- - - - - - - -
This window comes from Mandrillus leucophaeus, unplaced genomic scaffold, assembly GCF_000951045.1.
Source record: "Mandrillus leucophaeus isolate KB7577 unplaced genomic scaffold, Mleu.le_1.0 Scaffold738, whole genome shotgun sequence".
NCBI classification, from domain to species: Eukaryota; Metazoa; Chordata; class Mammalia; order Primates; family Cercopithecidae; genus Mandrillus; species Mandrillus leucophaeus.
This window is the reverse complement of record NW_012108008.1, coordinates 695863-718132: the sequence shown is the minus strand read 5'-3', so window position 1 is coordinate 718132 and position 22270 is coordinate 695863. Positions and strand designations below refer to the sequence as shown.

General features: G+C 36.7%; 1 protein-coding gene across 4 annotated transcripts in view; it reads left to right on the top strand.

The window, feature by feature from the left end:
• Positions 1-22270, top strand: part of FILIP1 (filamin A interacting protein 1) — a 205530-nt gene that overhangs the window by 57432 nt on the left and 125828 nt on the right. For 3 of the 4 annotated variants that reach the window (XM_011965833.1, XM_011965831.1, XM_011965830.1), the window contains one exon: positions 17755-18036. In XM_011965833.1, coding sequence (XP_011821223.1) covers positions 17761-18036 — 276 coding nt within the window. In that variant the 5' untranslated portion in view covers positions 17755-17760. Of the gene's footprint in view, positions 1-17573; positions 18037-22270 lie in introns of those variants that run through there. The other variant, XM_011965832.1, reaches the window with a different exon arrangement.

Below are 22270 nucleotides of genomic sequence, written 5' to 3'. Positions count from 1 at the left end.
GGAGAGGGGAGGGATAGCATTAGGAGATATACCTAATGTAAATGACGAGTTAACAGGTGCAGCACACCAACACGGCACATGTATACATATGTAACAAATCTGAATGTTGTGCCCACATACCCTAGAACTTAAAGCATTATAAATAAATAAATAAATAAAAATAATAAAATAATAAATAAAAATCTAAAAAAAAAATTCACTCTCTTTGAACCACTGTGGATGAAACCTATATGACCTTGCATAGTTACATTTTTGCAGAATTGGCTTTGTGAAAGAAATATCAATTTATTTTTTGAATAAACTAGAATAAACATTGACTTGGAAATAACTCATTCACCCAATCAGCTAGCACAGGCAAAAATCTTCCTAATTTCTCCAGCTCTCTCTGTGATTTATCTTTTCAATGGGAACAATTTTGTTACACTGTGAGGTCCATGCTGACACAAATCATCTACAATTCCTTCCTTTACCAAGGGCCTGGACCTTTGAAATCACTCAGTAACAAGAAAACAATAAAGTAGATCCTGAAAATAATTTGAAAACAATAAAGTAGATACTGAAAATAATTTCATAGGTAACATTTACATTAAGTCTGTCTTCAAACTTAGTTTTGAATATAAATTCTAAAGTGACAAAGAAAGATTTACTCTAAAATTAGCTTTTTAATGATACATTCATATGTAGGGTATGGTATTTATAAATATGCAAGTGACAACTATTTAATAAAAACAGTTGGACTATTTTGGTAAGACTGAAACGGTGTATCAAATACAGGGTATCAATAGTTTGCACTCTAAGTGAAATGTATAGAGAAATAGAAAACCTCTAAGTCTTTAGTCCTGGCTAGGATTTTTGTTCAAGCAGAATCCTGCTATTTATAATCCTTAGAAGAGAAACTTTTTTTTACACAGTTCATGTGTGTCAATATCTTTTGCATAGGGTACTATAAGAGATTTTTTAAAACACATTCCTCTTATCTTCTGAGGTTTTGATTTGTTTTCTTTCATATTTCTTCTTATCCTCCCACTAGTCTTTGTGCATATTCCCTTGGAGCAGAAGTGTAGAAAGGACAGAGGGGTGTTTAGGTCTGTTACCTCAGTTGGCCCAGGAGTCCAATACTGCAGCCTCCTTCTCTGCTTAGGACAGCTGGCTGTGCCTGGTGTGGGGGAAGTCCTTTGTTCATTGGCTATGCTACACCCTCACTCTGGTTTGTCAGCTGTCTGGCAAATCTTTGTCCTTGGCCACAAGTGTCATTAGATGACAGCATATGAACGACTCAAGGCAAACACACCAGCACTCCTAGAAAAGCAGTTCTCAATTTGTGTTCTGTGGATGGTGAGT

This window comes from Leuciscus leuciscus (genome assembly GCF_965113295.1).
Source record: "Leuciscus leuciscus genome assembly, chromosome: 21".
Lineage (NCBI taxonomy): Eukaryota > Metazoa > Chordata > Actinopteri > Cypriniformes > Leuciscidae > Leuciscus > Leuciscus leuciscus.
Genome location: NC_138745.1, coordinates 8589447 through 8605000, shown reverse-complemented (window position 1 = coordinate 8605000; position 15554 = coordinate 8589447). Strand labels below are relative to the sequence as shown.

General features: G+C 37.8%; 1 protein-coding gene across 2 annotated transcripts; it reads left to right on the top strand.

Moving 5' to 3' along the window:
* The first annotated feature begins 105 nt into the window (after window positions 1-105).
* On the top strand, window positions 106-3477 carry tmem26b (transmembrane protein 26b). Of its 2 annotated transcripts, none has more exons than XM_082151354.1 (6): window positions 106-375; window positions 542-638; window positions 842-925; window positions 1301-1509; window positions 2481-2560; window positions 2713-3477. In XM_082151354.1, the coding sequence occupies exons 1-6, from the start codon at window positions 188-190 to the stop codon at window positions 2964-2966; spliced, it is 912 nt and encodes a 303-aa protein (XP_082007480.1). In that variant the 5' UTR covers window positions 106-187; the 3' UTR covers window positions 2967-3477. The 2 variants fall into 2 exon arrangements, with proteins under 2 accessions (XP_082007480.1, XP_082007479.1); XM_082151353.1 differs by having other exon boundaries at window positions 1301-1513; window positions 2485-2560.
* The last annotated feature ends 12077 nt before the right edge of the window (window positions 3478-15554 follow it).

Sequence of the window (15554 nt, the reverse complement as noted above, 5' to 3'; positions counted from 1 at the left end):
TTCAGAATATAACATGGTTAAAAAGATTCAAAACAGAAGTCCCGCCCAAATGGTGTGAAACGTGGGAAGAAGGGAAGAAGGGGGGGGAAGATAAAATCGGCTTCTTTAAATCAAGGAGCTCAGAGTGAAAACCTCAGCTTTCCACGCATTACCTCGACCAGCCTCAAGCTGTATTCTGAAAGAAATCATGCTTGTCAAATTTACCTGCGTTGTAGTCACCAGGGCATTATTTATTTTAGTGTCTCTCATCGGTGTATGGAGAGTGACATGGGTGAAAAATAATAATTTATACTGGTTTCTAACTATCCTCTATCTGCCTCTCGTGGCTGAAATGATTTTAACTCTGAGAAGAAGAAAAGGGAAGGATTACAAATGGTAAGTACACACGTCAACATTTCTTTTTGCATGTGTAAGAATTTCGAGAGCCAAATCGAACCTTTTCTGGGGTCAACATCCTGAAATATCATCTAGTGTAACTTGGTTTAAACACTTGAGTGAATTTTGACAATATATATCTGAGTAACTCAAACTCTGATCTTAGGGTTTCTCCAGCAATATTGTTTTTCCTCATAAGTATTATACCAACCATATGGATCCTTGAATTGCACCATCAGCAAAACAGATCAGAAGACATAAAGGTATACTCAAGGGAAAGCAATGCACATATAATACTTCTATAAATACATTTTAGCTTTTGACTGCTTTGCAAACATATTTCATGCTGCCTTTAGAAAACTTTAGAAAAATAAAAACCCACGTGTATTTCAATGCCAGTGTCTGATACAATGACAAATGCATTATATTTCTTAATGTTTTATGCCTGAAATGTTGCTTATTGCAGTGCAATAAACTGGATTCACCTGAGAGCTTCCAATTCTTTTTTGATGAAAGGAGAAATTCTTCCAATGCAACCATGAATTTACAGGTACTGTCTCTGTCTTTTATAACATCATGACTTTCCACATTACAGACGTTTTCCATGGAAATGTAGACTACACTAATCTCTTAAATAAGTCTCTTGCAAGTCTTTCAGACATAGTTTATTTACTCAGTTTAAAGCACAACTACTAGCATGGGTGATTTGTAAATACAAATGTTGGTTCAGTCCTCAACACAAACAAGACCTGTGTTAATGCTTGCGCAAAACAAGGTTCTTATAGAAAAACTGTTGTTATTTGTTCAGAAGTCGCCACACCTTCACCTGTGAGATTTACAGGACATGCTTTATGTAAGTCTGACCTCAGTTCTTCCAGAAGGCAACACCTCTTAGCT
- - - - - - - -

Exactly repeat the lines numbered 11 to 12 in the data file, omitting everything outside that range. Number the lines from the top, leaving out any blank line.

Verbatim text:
Source record: "Leuciscus leuciscus genome assembly, chromosome: 21".
Lineage (NCBI taxonomy): Eukaryota > Metazoa > Chordata > Actinopteri > Cypriniformes > Leuciscidae > Leuciscus > Leuciscus leuciscus.